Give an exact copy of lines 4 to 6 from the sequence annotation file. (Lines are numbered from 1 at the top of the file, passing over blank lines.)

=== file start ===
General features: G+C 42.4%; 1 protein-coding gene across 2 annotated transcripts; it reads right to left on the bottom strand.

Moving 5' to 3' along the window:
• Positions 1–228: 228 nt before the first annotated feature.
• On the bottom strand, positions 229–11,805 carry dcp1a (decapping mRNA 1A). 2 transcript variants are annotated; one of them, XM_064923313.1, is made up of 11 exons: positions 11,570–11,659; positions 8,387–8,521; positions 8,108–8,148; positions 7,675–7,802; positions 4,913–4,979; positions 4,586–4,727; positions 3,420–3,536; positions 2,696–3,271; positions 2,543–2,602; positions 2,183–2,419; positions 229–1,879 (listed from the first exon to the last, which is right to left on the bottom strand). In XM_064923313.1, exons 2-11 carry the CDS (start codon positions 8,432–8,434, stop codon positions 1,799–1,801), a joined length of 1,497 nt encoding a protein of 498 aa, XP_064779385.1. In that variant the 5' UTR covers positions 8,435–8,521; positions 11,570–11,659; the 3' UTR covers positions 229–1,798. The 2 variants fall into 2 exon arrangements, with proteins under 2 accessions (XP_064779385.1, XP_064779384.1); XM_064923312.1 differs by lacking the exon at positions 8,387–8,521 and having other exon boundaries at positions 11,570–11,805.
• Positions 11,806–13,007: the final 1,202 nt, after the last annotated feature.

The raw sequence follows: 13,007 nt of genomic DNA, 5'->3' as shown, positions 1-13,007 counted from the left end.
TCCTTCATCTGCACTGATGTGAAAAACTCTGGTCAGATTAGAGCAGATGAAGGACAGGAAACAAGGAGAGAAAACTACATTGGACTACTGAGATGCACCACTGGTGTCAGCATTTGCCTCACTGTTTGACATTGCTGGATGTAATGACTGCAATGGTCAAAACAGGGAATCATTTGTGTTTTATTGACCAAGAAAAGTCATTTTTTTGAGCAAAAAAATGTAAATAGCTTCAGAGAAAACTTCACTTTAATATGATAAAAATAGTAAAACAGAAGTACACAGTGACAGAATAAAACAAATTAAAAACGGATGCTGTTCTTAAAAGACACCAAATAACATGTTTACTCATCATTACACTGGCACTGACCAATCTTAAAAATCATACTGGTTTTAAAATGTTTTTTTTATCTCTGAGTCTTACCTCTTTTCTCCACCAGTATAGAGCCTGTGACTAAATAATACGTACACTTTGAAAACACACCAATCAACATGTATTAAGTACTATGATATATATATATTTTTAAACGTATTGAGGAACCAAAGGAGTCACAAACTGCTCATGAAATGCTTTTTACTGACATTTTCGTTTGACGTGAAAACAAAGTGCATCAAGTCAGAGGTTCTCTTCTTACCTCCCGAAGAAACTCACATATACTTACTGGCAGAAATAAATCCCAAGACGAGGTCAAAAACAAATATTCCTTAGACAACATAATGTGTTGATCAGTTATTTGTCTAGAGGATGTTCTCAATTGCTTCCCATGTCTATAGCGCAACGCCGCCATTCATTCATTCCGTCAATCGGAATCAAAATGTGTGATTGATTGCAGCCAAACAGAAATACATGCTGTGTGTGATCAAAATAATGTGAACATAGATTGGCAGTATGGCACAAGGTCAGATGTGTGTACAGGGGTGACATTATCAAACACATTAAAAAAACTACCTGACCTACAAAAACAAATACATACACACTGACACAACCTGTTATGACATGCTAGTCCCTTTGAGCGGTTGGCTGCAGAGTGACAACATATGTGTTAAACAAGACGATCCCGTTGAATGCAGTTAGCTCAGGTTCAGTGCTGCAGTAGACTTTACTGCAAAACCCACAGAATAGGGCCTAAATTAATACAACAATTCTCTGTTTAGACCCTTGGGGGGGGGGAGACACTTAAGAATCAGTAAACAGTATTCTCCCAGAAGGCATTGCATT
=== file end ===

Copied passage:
• On the bottom strand, positions 229–11,805 carry dcp1a (decapping mRNA 1A). 2 transcript variants are annotated; one of them, XM_064923313.1, is made up of 11 exons: positions 11,570–11,659; positions 8,387–8,521; positions 8,108–8,148; positions 7,675–7,802; positions 4,913–4,979; positions 4,586–4,727; positions 3,420–3,536; positions 2,696–3,271; positions 2,543–2,602; positions 2,183–2,419; positions 229–1,879 (listed from the first exon to the last, which is right to left on the bottom strand). In XM_064923313.1, exons 2-11 carry the CDS (start codon positions 8,432–8,434, stop codon positions 1,799–1,801), a joined length of 1,497 nt encoding a protein of 498 aa, XP_064779385.1. In that variant the 5' UTR covers positions 8,435–8,521; positions 11,570–11,659; the 3' UTR covers positions 229–1,798. The 2 variants fall into 2 exon arrangements, with proteins under 2 accessions (XP_064779385.1, XP_064779384.1); XM_064923312.1 differs by lacking the exon at positions 8,387–8,521 and having other exon boundaries at positions 11,570–11,805.
• Positions 11,806–13,007: the final 1,202 nt, after the last annotated feature.

The raw sequence follows: 13,007 nt of genomic DNA, 5'->3' as shown, positions 1-13,007 counted from the left end.